A. Loranger Globe Bitters – What is your Story?
25 September 2018 (R•092618) (R•092718) (R•100518)
I received an email and pictures this morning from John Throop. “Hi Ferd – was happy to find this Loranger Globe Bitters jug on eBay for a reasonable price. Do you happen to know where this is from or any other info? Thanks!”
A. Loranger & Co. Detroit and Sherwood Brothers of New Brighton, Pennsylvania or most likely Fulper Pottery Company of Flemington, New Jersey
I posted the above pictures on PRG Facebook and stoneware authority Steve Ketcham felt like it might be the work of the Sherwood Brothers of New Brighton, Pennsylvania. Some quick searching online takes me to a fine article called Sherwood Brothers: Under the Radar by whiskey authority Jack Sullivan.
About 1879, the Sherwood brothers, G.W. and W.D., founded their pottery. By 1895 they were employing as many as 140 workers and had the capacity to produce two railroad carloads of pottery per day. Their success extended into the 20th Century.
As far as the jug is concerned, Larry Throop (Johns Uncle) states the following:
I have seen many of this style and they are a Sherwood Bros. product. Sherwood Bros. were probably the biggest competitor to Red Wing and Western in the Midwest. It is possible that this was made at the end of this bitters company’s reign but most of this style of jug is a little later (1900 – 1920). White glazes were just coming on the market in about 1895, however Sherwood Bros were one of the first to use it in the US. The first production white glazes made by the pottery companies still had coatings on the interior of the pieces with Albany slip as they didn’t know if the contents would leach through the white zinc glaze. They had to pour the glaze into the piece and swirl it around and then dump it out before firing the piece. Once they realized the zinc glaze sealed well (which was about 1900), they stopped coating the inside with Albany slip as this saved one extra step in the manufacturing process. They just dipped the whole thing in the zinc glaze then a second glaze dip to get the Albany on the outside. This jug would have been a relatively expensive piece for the merchant because it demanded so many steps to complete plus the gold lettering. This gold lettering was generally just painted on the jug once it was fired, so you see a lot of this style with the lettering worn away.
Further correspondence with Jack Sullivan:
Dear Ferd: Thanks for letting me know about the Loranger Globe Bitters. Had not seen that particular jug before. Unfortunately it is not from Sherwood Bros. of New Brighton PA, though they made many nifty jugs. This one is from Fulper of Flemington, New Jersey. I am including my article on Fulper below so you can send it to your correspondent. I had a fair sized collection of Fulpers years ago and sold most to the couple starting a Fulper museum in Flemington. Unfortunately they were unable to keep it open financially. I still keep a list of all known Fulper jugs that I send out on request and will be happy to send it to you if you wish. Will add the Loranger to it right away as this is the first Fulper bitters bottle I have ever seen. All the best to you and Elizabeth. Jack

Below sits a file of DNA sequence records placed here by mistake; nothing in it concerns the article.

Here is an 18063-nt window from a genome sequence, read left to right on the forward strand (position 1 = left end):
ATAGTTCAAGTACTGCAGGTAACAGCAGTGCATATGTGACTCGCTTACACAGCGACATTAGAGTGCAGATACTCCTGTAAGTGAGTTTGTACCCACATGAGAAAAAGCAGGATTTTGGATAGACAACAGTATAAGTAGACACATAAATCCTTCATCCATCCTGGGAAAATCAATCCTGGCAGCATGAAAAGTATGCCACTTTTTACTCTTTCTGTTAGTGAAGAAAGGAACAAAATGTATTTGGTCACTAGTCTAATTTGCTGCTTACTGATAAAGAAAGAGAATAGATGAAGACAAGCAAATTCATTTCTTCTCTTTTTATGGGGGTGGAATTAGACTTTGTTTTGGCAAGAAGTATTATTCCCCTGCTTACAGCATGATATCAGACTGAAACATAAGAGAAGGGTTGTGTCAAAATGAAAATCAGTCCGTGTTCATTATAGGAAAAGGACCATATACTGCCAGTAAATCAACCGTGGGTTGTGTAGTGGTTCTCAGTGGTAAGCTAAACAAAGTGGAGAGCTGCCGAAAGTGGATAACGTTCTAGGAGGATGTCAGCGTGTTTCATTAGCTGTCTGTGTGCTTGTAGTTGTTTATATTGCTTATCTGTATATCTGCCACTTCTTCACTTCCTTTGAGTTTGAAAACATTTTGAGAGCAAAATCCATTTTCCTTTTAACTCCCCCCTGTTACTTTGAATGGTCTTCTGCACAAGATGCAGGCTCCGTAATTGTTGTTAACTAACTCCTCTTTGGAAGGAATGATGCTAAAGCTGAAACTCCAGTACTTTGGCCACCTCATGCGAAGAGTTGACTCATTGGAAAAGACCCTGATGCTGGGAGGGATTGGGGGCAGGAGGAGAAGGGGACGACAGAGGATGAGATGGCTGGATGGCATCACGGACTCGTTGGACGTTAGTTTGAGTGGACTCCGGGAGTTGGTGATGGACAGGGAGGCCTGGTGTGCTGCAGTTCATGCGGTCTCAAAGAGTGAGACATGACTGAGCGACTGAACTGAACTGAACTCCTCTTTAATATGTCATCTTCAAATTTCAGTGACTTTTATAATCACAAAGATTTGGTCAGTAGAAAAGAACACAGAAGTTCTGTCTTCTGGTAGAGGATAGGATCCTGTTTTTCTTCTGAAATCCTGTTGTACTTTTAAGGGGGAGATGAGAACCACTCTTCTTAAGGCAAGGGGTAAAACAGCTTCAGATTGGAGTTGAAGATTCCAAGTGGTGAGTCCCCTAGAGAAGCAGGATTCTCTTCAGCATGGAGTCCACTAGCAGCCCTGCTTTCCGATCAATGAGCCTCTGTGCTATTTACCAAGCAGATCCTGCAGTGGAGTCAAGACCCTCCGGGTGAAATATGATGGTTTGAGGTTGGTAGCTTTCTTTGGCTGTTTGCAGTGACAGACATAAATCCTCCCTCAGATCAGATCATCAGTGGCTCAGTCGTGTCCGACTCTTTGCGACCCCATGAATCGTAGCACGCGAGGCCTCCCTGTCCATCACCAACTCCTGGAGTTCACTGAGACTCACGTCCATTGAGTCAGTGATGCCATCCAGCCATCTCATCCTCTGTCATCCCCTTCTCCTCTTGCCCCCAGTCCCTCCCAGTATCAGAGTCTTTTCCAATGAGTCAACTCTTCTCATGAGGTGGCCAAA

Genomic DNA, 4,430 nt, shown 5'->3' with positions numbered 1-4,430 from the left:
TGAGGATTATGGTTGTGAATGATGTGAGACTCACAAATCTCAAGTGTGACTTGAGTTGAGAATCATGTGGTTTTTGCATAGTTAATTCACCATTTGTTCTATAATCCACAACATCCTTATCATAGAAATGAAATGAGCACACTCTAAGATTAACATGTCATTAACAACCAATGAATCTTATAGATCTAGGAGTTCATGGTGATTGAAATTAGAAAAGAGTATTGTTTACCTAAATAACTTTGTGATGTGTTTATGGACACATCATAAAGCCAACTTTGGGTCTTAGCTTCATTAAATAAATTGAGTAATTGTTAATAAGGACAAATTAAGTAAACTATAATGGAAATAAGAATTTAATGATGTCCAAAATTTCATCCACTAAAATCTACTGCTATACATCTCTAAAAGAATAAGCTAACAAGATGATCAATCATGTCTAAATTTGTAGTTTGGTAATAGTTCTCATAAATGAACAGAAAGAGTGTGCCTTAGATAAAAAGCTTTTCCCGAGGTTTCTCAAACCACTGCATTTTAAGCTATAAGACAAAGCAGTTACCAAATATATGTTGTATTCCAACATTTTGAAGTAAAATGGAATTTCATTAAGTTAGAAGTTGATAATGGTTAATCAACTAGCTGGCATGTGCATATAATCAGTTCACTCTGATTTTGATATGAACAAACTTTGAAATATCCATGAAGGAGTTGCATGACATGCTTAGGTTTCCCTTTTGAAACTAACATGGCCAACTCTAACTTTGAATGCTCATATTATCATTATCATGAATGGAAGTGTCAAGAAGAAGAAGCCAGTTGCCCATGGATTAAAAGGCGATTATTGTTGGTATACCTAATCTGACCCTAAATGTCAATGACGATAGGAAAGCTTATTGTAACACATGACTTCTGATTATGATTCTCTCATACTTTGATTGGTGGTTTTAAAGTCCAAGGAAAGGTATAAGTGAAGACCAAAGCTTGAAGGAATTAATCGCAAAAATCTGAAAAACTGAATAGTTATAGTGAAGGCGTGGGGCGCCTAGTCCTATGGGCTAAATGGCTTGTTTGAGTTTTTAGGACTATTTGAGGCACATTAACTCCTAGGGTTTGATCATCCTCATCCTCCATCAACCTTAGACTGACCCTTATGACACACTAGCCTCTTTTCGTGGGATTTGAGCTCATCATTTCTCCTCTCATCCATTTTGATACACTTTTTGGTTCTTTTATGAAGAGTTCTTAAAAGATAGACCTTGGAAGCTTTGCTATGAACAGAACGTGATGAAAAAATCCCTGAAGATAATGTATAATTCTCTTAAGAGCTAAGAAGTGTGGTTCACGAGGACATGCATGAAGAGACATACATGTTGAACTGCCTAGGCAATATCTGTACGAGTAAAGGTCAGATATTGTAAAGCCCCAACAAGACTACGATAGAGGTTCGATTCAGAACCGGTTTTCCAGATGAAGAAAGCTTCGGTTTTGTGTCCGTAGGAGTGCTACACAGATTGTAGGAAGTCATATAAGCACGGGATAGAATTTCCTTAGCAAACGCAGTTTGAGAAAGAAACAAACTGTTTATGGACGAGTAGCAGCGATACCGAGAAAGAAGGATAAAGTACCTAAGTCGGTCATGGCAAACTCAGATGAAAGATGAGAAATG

Read: Fulper’s of Flemington
Ferd: In one of those amazing coincidences that come around once in a while, last evening I got a call from Adam Koch of the Ohio Bottle Club. He had been contacted about a bottle from someone who had found it in Arizona and Adam called me for an identification. It advertised Courtland Club Whiskey made in Toledo (my old home town). I knew quite a bit about the company and had even written a piece on the outfit. When he sent me a photo at once I could see it was a Sherwood Brothers bottle, though it lacks an identifying mark. Am sending it along (below) to you so you can see the difference between Sherwood and Fulper whiskeys. Quite a contrast. All the best. Jack
A. Loranger & Company
The bitters seems to be unlisted. I am first getting some quick hits for Amos Loranger who was a grocer in Detroit in 1870 and an A. (Arthur) Loranger & Co. (manufacturing chemists) in the late 1890s, also in Detroit. So possibly Arthur Loranger ordered his stoneware bottles for his bitters from the Sherwood Brothers. Detroit is only about 180 miles northwest of New Brighton. With the new information posted above, the jugs would have come from Fulper Pottery Company of Flemington, New Jersey, quite a distance further.
We first see Arthur Loranger as a clerk in Detroit, Michigan in 1874. By 1877, he is in business with his brother Fred in Bay City as Loranger Brothers, wholesale druggists. They are also partners in L. Fournier & Company in Grayling which was a dealer in drugs and druggist supplies.
They next, in 1877, purchase the business of Globe Extract Works on Jefferson Avenue and move into the business of manufacturing perfumes, flavoring extracts, baking powder and druggists supplies. Here is where the name Globe Tonic Bitters comes from. The firm name is changed A. Loranger & Company. Their building was described as being four stories tall and with a basement. A notice said that they were going to extensively renovate their building and put in an elevator to accommodate plans for an expansion. An advertisement in 1879 states that the firm is the manufacturers of Lorangers Liniment and Liver Pills.
In 1888 and 1889 advertisements and other listings, we see that the firm of A. Loranger & Company were listed as manufacturing chemists and wholesale dealers in baking powders, mustards and spices. They were still addressed at 222 and 224 Jefferson Avenue in Detroit and had a laboratory in Windsor which is west of Detroit in the center of Michigan. The laboratory burnt down in 1890. They went out of business in late 1889 and 1890.